I am interested to work towards this target. If anyone of you, the readers, are interested, please let me know.

History

  • 18th August, 2006: Initial post

License

This article, along with any associated source code and files, is licensed under The Code Project Open License (CPOL)

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About the Author

Mohammad Ashraful Alam
Chief Technology Officer
Bangladesh Bangladesh
Mohammad Ashraful Alam is a Software Engineer, who is dedicated to Microsoft .NET based development. This Bangladeshi national is involved with project management and development of several US based software projects from his country. Already he has managed and developed 15 software projects, which are being used by several users of different countries, such as USA, Canada, Australia, and Bangladesh. While developing and managing a team, he contains and maintains a set of well defined engineering practices developed by him and other online developer community. Beside software development, he has also written several technical articles and research papers published by IEEE Computer Society and many other worlds recognized publishers.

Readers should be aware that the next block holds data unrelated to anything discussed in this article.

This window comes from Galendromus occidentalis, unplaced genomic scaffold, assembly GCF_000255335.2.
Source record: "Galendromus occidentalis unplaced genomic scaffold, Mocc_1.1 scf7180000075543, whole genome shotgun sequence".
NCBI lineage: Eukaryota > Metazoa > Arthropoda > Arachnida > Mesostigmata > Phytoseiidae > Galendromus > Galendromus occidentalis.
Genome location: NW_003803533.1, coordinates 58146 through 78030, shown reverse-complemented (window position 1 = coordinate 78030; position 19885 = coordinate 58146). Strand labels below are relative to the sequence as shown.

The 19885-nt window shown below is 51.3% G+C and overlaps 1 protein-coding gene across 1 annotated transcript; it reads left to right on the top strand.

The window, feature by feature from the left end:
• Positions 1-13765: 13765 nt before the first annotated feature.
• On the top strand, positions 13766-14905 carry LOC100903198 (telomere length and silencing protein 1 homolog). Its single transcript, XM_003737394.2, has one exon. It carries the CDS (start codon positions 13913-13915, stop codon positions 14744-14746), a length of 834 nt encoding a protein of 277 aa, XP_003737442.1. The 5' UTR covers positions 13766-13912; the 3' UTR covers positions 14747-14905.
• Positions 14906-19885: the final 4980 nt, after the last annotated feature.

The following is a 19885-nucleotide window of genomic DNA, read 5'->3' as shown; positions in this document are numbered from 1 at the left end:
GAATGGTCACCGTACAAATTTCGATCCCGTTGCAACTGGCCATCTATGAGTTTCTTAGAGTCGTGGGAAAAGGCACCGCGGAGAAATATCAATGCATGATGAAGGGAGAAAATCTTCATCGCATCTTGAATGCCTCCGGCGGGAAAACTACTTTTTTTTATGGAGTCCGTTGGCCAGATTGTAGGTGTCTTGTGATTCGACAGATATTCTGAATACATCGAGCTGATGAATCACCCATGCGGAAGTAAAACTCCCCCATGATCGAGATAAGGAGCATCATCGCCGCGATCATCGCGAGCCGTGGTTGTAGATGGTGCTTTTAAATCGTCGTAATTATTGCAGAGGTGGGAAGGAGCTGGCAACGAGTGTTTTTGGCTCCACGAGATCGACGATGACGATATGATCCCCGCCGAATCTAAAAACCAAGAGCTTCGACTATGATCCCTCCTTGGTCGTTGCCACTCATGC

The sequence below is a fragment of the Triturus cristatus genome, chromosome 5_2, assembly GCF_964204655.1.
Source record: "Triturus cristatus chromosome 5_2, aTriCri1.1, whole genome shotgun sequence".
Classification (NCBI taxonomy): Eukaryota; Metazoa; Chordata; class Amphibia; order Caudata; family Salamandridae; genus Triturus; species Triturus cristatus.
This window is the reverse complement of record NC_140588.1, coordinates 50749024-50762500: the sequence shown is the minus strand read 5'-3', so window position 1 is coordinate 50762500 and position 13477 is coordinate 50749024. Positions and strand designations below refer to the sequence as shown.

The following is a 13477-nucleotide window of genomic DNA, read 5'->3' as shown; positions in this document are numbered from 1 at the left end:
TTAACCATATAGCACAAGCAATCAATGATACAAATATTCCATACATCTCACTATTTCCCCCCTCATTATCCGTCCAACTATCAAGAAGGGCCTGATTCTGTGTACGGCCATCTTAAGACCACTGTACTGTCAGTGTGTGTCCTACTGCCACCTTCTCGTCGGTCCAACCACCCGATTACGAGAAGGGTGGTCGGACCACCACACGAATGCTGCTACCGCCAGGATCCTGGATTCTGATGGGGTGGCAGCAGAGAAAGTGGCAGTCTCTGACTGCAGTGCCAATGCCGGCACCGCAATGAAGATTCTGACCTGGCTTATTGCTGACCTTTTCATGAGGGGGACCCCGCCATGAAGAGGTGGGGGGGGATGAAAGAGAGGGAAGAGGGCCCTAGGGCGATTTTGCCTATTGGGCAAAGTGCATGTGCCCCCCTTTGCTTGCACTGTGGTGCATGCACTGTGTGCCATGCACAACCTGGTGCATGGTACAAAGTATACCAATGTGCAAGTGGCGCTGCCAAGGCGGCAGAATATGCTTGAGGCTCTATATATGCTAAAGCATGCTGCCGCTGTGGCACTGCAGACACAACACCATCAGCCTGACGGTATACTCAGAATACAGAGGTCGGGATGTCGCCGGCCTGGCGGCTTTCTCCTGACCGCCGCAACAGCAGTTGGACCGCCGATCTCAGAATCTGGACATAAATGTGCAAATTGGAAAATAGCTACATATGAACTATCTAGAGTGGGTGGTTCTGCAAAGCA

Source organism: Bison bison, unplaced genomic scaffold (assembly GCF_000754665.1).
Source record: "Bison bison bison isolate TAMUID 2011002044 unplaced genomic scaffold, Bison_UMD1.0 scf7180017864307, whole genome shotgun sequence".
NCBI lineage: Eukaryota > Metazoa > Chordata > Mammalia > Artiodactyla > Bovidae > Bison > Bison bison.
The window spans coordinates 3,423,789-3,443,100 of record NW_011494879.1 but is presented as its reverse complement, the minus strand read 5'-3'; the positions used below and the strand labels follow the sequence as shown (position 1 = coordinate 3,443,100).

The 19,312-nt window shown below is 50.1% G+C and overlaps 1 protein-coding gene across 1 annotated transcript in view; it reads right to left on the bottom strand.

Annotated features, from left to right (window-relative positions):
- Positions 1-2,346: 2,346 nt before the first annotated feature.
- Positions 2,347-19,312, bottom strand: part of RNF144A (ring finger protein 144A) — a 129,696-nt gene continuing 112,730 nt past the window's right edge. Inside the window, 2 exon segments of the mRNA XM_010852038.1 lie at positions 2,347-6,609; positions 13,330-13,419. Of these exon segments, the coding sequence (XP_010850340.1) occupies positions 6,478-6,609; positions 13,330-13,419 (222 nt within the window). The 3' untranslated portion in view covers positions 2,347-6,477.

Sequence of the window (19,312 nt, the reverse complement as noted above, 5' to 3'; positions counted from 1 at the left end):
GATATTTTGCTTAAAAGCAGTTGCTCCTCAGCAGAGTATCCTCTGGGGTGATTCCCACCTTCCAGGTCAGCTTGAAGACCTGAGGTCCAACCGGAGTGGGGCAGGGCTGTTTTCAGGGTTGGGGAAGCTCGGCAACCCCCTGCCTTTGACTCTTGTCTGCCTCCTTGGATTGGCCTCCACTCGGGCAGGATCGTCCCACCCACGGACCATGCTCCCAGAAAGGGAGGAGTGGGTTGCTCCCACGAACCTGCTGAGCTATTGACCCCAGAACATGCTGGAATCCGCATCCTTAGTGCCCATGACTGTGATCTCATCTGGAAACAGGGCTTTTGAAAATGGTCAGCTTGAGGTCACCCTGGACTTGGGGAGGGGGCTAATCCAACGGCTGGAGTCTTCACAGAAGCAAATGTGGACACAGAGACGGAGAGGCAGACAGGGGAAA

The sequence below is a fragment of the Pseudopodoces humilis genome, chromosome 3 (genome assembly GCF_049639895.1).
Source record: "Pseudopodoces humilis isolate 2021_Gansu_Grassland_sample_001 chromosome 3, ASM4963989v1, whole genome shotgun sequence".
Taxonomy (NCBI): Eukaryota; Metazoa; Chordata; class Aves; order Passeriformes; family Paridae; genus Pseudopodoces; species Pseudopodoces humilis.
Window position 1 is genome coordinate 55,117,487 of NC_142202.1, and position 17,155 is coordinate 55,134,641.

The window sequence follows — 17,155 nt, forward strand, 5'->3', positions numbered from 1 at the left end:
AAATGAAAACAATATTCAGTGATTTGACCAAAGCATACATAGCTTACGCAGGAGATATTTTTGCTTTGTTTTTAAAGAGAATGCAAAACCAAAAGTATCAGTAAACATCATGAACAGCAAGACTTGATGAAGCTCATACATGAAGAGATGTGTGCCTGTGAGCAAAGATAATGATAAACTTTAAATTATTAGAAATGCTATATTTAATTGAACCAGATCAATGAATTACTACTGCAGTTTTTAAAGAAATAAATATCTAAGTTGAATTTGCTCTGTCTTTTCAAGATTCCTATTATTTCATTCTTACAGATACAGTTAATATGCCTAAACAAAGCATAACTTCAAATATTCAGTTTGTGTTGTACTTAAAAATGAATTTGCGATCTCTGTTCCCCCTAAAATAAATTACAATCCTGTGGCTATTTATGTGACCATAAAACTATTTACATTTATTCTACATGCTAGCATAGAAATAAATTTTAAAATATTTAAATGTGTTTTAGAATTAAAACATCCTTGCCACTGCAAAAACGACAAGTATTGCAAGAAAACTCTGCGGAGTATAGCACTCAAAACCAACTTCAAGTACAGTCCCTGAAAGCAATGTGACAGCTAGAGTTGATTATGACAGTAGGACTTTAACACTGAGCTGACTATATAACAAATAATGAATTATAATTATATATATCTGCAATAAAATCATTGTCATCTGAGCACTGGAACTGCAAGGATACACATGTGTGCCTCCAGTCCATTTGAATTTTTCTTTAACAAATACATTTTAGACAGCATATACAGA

Before becoming engaged with software development, he was involved with Bengali literature and several Bengali news papers as freelance journalist and published around 150 articles, essays and short stories.
 
Due to his willingness to give effort to improve and share better software development practices, Ashraf has awarded as “Most Valuable Professional” (MVP) in ASP.NET category by Microsoft for multiple times, since 2007.
 
When not engaged with technical stuffs, he likes to pass time with his friends, and family members, listens music or watches TV.
 
Check his portfolio at: http://www.ashraful.net/.
 
Check his blog: http://blog.ashraful.net/.
 
Catch him thru mail: admin [attt] ashraful [dotttt] net (anti-spam text).